Management of obesity by dietary, pharmacologic, and surgical intervention can provide very positive results.
Obesity management can help delay the progression from prediabetes to type 2 diabetes and helps with glycemic control in type 2 diabetes, which helps reduce the medication burden. Studies have shown that patients with obesity and type 2 diabetes can lower A1C to less than 6.5% and fasting glucose to less than 126 mg/dL by doing extreme dietary restrictions with a low calorie diet. The goal of this study is to provide evidence-based recommendations for dietary, pharmacologic, and surgical interventions in patients with obesity and type 2 diabetes.
Studies recommend that greater than 5% weight loss should be prescribed to patients with type 2 who have excess weight or obesity by doing diet control and physical activity. The diet, physical, and behavioral changes should achieve a 500-750 kcal/day energy deficit. It is recommended to individualize the diet for every patient to achieve effective weight loss. Weight maintenance programs can help encourage ongoing maintenance of body weight by continuing to consume a reduced-calorie diet and participating in a high level of physical activity (200-300 min/week). Modest and sustained weight loss has shown to reduce blood glucose, A1C, and triglycerides, and an even greater reduction in weight has shown great benefit in reduction of blood pressure, improvement of LDL and HDL cholesterol, and reduction of the need for medication for blood glucose control.
The Look AHEAD trial participants had a mean weight loss of 4.7% at 8 years. About 50% of participants lost ≥ 5% and 27% participants lost ≥ 10% of their initial body weight at 8 years. It was found that participants in the intensive lifestyle group required fewer glucose, blood pressure and lipid-lowering medications. However, the Look AHEAD trial did not show any reduction in cardiovascular events with intensive lifestyle interventions in adults with type 2 diabetes who had excess weight or obesity. Intensive lifestyle interventions include ≥ 16 sessions in 6 months that are focused on diet and physical activity to achieve 500-700 kcal/day energy deficit. Secondary analyses of the Look AHEAD trial did show other benefits of weight loss such as an improvement in mobility, physical as well as sexual function, and overall improvement in quality of life.
Studies recommend that weight loss can be attained with an approximate consumption of 1200-1500 kcal/day for women and 1500-1800 kcal/day for men depending on individual’s baseline body weight. According to the AHEAD trial, use of a partial meal replacement plan prescribed by trained practitioners was associated with improvements in diet quality. Individuals are recommended to have diet choice based on their health status and preferences.
In terms of pharmacotherapy, a meta analysis of 227 patients in a randomized controlled trial showed that patients with obesity can benefit from the same types of treatment as patients with type 2 diabetes who have normal weight. It is recommended that whenever possible, medications for glucose control should be chosen to induce weight loss or be weight neutral for patients with excess weight or obesity and type 2 diabetes. Some of the medications that promote weight loss include metformin, a-glucosidase inhibitors, sodium- glucose cotransporter 2 inhibitors, glucagon-like peptide 1 agonists, and amylin mimetics. Dipeptidyl peptidase 4 inhibitors have weight neutral effects.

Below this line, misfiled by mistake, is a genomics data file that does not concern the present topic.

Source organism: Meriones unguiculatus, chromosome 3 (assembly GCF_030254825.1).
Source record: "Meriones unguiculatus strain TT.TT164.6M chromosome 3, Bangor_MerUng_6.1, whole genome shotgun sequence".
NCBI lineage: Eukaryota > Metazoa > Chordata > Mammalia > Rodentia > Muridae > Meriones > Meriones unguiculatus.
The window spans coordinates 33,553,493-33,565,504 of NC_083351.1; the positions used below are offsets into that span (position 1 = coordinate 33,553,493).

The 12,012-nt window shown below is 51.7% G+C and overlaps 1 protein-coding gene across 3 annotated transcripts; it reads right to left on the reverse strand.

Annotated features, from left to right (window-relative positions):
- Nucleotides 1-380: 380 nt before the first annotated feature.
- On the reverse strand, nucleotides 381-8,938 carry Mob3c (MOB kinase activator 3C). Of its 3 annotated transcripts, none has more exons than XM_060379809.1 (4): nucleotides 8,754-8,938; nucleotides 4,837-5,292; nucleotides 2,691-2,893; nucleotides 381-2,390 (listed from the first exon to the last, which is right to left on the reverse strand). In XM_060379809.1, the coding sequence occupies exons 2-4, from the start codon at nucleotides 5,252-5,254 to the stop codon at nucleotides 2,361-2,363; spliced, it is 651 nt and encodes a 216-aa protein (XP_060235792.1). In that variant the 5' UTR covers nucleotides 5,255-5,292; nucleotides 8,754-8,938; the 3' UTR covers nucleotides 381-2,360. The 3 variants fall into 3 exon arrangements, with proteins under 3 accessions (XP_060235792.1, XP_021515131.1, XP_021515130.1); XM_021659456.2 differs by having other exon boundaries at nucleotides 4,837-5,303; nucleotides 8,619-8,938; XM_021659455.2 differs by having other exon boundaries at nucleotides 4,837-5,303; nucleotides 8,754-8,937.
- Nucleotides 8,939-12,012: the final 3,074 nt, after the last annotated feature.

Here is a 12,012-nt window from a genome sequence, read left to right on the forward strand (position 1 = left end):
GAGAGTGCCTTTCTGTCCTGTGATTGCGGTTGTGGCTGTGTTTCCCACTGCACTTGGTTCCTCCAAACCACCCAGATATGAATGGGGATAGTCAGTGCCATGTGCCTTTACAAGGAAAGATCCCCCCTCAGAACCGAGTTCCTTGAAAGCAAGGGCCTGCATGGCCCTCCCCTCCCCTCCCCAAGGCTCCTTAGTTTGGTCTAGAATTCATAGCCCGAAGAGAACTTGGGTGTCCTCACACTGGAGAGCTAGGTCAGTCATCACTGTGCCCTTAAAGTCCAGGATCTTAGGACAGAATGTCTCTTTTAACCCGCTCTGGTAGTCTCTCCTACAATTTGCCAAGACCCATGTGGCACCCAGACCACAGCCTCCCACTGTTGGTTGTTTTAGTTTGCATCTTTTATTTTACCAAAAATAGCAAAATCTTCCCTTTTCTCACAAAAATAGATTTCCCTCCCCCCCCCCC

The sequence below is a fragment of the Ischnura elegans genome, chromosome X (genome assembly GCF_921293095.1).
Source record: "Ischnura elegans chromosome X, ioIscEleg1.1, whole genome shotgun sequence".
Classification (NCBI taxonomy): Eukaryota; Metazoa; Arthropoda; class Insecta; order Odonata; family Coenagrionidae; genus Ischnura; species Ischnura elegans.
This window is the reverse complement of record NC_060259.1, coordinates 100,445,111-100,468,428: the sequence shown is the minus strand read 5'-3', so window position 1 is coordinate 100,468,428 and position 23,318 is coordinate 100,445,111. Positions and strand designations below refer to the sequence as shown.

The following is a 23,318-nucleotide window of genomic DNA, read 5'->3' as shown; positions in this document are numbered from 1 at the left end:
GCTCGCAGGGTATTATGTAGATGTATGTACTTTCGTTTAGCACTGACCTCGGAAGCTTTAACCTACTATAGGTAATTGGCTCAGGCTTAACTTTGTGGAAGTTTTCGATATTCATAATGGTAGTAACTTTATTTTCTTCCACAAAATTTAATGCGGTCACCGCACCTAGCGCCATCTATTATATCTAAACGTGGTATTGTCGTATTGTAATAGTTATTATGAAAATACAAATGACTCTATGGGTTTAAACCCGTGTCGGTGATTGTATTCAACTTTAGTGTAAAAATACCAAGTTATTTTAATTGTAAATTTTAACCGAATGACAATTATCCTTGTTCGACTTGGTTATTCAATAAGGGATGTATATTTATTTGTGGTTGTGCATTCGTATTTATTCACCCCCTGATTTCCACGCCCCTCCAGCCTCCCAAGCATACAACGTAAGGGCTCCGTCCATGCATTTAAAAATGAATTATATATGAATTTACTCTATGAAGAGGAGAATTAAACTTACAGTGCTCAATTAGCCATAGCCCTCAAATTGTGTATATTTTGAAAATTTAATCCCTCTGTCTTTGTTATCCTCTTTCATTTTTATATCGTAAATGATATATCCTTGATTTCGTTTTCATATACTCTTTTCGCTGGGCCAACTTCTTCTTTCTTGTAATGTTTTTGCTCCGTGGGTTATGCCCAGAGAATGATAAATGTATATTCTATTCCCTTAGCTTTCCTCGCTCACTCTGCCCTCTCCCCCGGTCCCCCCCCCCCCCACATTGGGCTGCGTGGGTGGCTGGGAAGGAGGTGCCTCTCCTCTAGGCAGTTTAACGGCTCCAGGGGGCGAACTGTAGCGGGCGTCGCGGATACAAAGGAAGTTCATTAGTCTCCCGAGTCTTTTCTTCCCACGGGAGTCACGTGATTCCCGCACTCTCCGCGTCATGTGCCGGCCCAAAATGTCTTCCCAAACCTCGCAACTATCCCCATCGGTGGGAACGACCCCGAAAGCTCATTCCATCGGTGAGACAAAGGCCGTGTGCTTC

Some weight loss medications approved by the U.S Food and Drug Administration can also be used for both short-term and long-term weight management. For short-term weight loss, phentermine can be used in adjunct with lifestyle and behavioral interventions. There are five weight loss medications that can be used for long-term use for patients with BMI≥ 27 kg/m2 with one or more comorbid conditions and by patients with BMI≥ 30 kg/m2 who are motivated to lose weight. These medications include Orlistat, Lorcaserin, Qsymia, Contrave, and Saxenda.
Furthermore, metabolic surgery can be considered as one of the options for individuals with BMI≥40 kg/m2 regardless of the level of glycemic control and in candidates with BMI of 35.0-39.9 kg/m2 when hyperglycemia cannot be controlled despite medical and lifestyle therapy. Some of the surgery options include gastrointestinal operations, including partial gastrectomies and bariatric procedures. Compared to medical and lifestyle interventions, numerous clinical trials show that metabolic surgery achieves superior glycemic control, improvement in quality of life, reduction in cardiovascular and cancer risk as well as reduction in overall mortality in patients with excess weight and obesity in patients who have diabetes. Metabolic surgeries can be costly, and have many risks associated with them, including vitamin and mineral deficiencies, anemia, osteoporosis, dumping syndrome, and severe hypoglycemia.
- Intensive lifestyle modifications leading to weight loss in patients with excess weight or obesity require fewer glucose, blood pressure and lipid-lowering medications.
- When choosing glucose-lowering medications for patients with type 2 diabetes who have excess weight or obesity, medications that promote weight loss or that are weight neutral are recommended.
- Metabolic surgery can help achieve superior glycemic control compared to medical and lifestyle interventions in patients with type 2 diabetes who have excess weight or obesity.
Obesity Management for the Treatment of Type 2 Diabetes: Standards of Medical Care in Diabetes- 2018. Diabetes Care. 2018; 41:S65-S72.
Vidhi Patel, Pharm. D. Candidate 2018, LECOM School of Pharmacy